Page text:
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The Honolulu Advertiser
Posted on: Thursday, May 13, 2010

Grant will keep space center open

By Loren Moreno
Advertiser Education Writer

The 17-year-old Challenger Space Center at Barbers Point Elementary School, which was under the threat of closure after lawmakers eliminated the program's budget, will be funded next year through a grant secured by the governor's office, education officials said.

The grant is expected to cover the space center's $245,000 budget, which goes mostly toward salaries for three teachers and a director and other operational costs, said Gail Awakuni, an acting Leeward complex area superintendent.

Lt. Gov. James "Duke" Aiona is expected to announce the funding this morning at a news conference at the space center.

More than 5,000 students a year visit the center, which is considered by educators to be a proven program to get students interested in science and technology, Awakuni said.

"There was a lot of community support to try to save the center," Awakuni said. "The teachers had written to the governor also. You know, it's a national program and it's linked with NASA and it just would have been a shame for it to have been cut."

Liane Kim, director of the Challenger Space Center, said teachers and students from all over the state wrote to lawmakers and the governor to save the program. The funding is only for the upcoming school year, so Kim said the ultimate goal is for lawmakers to reinstate the program's budget for subsequent years.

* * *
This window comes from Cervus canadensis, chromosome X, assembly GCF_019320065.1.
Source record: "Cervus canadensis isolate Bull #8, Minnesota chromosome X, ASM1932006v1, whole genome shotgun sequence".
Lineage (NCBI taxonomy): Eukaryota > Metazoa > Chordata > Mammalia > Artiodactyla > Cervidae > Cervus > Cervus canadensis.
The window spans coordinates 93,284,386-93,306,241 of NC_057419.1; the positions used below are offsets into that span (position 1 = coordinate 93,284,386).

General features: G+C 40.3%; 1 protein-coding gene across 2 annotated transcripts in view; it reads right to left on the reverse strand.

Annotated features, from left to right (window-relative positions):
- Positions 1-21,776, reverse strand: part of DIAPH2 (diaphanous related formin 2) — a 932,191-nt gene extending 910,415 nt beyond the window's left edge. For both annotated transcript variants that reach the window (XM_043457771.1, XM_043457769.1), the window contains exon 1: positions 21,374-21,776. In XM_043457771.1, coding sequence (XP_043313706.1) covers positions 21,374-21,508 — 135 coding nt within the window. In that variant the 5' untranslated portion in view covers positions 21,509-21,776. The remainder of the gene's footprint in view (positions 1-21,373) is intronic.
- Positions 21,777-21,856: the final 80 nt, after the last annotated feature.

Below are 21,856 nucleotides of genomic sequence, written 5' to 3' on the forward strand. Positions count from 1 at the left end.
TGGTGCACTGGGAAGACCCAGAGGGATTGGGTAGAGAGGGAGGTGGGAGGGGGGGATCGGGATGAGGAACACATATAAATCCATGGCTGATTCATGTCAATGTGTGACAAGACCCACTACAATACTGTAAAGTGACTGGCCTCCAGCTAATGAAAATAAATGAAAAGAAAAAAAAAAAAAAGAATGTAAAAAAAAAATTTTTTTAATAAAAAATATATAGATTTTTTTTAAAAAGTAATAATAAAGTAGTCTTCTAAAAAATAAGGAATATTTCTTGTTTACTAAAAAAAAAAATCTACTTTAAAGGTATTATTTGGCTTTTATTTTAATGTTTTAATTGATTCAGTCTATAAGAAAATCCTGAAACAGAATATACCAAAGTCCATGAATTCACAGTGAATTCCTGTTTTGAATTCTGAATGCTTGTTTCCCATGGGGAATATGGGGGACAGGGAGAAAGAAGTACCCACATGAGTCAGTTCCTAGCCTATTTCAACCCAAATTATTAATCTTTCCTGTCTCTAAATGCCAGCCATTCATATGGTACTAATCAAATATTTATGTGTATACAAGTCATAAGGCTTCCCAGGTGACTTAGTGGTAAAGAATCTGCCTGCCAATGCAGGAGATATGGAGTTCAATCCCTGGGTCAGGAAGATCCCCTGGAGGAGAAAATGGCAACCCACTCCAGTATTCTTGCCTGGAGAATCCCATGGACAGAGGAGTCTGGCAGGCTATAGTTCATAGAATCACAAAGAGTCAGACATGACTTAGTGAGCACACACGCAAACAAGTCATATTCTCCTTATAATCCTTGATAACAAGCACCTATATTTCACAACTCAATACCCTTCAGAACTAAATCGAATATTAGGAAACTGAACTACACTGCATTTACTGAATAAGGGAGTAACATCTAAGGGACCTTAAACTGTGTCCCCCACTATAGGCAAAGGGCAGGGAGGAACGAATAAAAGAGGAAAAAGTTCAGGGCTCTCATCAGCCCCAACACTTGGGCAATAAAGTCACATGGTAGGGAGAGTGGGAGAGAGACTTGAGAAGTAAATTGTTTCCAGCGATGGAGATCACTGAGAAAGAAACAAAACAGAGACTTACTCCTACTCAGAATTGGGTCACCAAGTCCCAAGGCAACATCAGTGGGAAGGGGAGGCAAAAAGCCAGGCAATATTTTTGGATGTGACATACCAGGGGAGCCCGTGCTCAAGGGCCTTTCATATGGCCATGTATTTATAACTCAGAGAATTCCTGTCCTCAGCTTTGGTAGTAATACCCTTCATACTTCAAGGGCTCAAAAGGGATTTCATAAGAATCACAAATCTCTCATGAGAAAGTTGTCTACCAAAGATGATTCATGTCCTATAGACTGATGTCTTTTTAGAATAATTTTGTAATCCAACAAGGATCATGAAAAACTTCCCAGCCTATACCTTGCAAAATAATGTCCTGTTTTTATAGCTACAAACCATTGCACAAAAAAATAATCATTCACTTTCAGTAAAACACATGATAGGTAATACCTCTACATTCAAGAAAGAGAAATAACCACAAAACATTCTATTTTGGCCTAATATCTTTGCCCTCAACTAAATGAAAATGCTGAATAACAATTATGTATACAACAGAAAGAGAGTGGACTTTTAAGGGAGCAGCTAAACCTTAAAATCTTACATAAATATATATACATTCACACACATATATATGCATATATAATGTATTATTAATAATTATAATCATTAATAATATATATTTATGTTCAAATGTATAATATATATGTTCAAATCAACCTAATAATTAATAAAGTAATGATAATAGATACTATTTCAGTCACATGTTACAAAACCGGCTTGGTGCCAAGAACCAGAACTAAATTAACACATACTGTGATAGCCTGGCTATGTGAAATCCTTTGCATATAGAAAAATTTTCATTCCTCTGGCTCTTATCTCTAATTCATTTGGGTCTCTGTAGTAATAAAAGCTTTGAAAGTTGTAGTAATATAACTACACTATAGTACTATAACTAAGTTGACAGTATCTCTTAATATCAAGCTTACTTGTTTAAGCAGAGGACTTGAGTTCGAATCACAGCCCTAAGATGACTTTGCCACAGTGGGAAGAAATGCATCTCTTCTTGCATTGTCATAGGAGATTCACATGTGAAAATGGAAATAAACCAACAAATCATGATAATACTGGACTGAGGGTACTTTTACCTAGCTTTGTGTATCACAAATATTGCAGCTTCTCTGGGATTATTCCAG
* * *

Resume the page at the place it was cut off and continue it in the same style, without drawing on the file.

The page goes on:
"Right now we are just really happy that we can continue to serve our students and help meet the needs of (Science, Technology, Engineering and Math) education in the state," Kim said.

The center is one of 14 Challenger Centers around the world and the only one in Hawai'i, the birthplace of Ellison Onizuka, one of seven astronauts killed in 1986 when the space shuttle Challenger exploded minutes after takeoff.

For many elementary and middle school science classes, the space program is at the center of lessons that occur in the classroom. Students undergo two months of classroom preparation that culminates in a two-hour simulated space mission at the Challenger Space Center.

Sixth-graders rendezvous with Comet Halley, while lessons for seventh- and eighth-graders revolve around a moon mission where students lead a simulated lunar landing.

The elimination of the Challenger Space Center's budget was a small part of about $142 million in budget cuts by lawmakers and Gov. Linda Lingle to the state Department of Education next year.